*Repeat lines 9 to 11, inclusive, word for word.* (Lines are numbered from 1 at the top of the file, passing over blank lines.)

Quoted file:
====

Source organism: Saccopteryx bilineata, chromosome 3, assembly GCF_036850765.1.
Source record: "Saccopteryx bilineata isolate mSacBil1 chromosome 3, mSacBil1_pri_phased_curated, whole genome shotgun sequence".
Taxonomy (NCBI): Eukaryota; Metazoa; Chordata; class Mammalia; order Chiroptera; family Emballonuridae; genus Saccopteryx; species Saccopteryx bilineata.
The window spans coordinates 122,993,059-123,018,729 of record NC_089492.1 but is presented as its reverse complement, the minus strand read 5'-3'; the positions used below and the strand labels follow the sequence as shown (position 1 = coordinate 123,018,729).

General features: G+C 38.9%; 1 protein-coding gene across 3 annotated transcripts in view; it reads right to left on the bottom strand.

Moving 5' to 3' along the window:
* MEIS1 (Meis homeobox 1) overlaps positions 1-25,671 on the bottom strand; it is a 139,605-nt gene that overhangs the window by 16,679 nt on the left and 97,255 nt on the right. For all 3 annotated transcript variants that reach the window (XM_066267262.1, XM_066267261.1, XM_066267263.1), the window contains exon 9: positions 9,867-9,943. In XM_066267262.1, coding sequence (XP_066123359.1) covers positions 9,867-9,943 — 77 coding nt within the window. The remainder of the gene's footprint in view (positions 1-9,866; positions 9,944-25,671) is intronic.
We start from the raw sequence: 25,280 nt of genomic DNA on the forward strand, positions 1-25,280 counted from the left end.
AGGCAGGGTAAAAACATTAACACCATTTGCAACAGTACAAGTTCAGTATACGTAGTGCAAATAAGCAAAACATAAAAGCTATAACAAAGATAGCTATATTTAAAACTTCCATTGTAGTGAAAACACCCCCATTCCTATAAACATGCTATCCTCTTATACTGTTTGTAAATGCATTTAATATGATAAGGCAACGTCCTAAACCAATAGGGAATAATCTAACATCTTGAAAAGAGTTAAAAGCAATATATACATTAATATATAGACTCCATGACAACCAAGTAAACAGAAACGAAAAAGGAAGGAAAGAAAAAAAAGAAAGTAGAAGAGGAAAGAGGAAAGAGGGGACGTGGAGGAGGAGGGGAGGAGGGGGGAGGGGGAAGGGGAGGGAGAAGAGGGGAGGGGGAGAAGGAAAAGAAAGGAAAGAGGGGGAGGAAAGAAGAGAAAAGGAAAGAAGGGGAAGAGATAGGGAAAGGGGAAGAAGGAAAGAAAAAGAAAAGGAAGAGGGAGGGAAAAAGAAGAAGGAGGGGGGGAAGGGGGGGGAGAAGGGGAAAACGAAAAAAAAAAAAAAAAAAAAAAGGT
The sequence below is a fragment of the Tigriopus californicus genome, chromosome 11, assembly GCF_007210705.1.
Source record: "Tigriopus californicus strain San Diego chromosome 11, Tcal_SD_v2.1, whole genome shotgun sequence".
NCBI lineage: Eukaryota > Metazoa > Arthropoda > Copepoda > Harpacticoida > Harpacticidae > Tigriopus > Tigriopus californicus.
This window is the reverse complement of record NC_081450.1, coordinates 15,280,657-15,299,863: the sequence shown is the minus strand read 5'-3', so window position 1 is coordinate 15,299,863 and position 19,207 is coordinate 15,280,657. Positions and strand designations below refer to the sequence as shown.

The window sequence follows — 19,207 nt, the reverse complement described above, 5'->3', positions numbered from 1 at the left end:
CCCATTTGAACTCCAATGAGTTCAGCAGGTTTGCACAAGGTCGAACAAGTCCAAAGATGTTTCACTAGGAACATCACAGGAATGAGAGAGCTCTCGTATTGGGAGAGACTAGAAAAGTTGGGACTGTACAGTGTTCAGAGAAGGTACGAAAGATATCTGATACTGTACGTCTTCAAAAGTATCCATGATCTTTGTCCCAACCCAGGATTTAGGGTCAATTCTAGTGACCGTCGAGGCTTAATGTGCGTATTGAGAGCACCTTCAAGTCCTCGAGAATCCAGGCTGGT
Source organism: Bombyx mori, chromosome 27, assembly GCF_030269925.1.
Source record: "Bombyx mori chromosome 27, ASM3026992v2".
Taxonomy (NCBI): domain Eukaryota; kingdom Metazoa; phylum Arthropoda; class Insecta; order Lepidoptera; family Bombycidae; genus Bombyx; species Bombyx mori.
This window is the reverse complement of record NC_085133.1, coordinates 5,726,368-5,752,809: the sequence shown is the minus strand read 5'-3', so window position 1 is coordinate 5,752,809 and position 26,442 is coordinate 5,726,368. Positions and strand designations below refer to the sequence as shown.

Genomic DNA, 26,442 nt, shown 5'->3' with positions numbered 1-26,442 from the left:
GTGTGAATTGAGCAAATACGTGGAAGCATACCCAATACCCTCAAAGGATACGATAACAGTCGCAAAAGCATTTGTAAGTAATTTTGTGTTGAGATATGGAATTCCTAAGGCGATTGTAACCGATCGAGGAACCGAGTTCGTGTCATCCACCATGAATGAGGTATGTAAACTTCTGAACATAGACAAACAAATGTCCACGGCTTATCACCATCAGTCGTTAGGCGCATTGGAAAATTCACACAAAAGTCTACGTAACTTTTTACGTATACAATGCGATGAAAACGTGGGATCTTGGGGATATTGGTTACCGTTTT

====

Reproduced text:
AGGCAGGGTAAAAACATTAACACCATTTGCAACAGTACAAGTTCAGTATACGTAGTGCAAATAAGCAAAACATAAAAGCTATAACAAAGATAGCTATATTTAAAACTTCCATTGTAGTGAAAACACCCCCATTCCTATAAACATGCTATCCTCTTATACTGTTTGTAAATGCATTTAATATGATAAGGCAACGTCCTAAACCAATAGGGAATAATCTAACATCTTGAAAAGAGTTAAAAGCAATATATACATTAATATATAGACTCCATGACAACCAAGTAAACAGAAACGAAAAAGGAAGGAAAGAAAAAAAAGAAAGTAGAAGAGGAAAGAGGAAAGAGGGGACGTGGAGGAGGAGGGGAGGAGGGGGGAGGGGGAAGGGGAGGGAGAAGAGGGGAGGGGGAGAAGGAAAAGAAAGGAAAGAGGGGGAGGAAAGAAGAGAAAAGGAAAGAAGGGGAAGAGATAGGGAAAGGGGAAGAAGGAAAGAAAAAGAAAAGGAAGAGGGAGGGAAAAAGAAGAAGGAGGGGGGGAAGGGGGGGGAGAAGGGGAAAACGAAAAAAAAAAAAAAAAAAAAAAGGT
The sequence below is a fragment of the Tigriopus californicus genome, chromosome 11, assembly GCF_007210705.1.
Source record: "Tigriopus californicus strain San Diego chromosome 11, Tcal_SD_v2.1, whole genome shotgun sequence".